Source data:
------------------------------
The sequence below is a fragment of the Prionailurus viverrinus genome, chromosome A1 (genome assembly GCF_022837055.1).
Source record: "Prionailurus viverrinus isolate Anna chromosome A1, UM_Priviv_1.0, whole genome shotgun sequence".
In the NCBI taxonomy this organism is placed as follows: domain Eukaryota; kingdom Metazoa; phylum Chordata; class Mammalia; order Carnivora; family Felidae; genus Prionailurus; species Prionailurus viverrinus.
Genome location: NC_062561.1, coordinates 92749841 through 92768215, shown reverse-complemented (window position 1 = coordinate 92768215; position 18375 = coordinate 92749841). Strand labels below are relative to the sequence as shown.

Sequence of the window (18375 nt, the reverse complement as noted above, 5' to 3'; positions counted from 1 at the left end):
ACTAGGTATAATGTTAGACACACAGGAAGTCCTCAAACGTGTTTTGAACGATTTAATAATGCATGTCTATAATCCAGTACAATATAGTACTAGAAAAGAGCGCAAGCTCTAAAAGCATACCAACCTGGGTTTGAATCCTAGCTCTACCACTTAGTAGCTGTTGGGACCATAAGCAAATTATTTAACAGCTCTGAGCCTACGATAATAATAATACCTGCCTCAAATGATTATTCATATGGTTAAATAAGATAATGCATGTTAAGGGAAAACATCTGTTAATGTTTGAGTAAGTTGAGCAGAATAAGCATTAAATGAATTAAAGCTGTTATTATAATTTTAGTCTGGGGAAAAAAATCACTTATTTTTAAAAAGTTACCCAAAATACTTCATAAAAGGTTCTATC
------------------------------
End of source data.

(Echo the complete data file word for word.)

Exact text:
The sequence below is a fragment of the Prionailurus viverrinus genome, chromosome A1 (genome assembly GCF_022837055.1).
Source record: "Prionailurus viverrinus isolate Anna chromosome A1, UM_Priviv_1.0, whole genome shotgun sequence".
In the NCBI taxonomy this organism is placed as follows: domain Eukaryota; kingdom Metazoa; phylum Chordata; class Mammalia; order Carnivora; family Felidae; genus Prionailurus; species Prionailurus viverrinus.
Genome location: NC_062561.1, coordinates 92749841 through 92768215, shown reverse-complemented (window position 1 = coordinate 92768215; position 18375 = coordinate 92749841). Strand labels below are relative to the sequence as shown.

Sequence of the window (18375 nt, the reverse complement as noted above, 5' to 3'; positions counted from 1 at the left end):
ACTAGGTATAATGTTAGACACACAGGAAGTCCTCAAACGTGTTTTGAACGATTTAATAATGCATGTCTATAATCCAGTACAATATAGTACTAGAAAAGAGCGCAAGCTCTAAAAGCATACCAACCTGGGTTTGAATCCTAGCTCTACCACTTAGTAGCTGTTGGGACCATAAGCAAATTATTTAACAGCTCTGAGCCTACGATAATAATAATACCTGCCTCAAATGATTATTCATATGGTTAAATAAGATAATGCATGTTAAGGGAAAACATCTGTTAATGTTTGAGTAAGTTGAGCAGAATAAGCATTAAATGAATTAAAGCTGTTATTATAATTTTAGTCTGGGGAAAAAAATCACTTATTTTTAAAAAGTTACCCAAAATACTTCATAAAAGGTTCTATC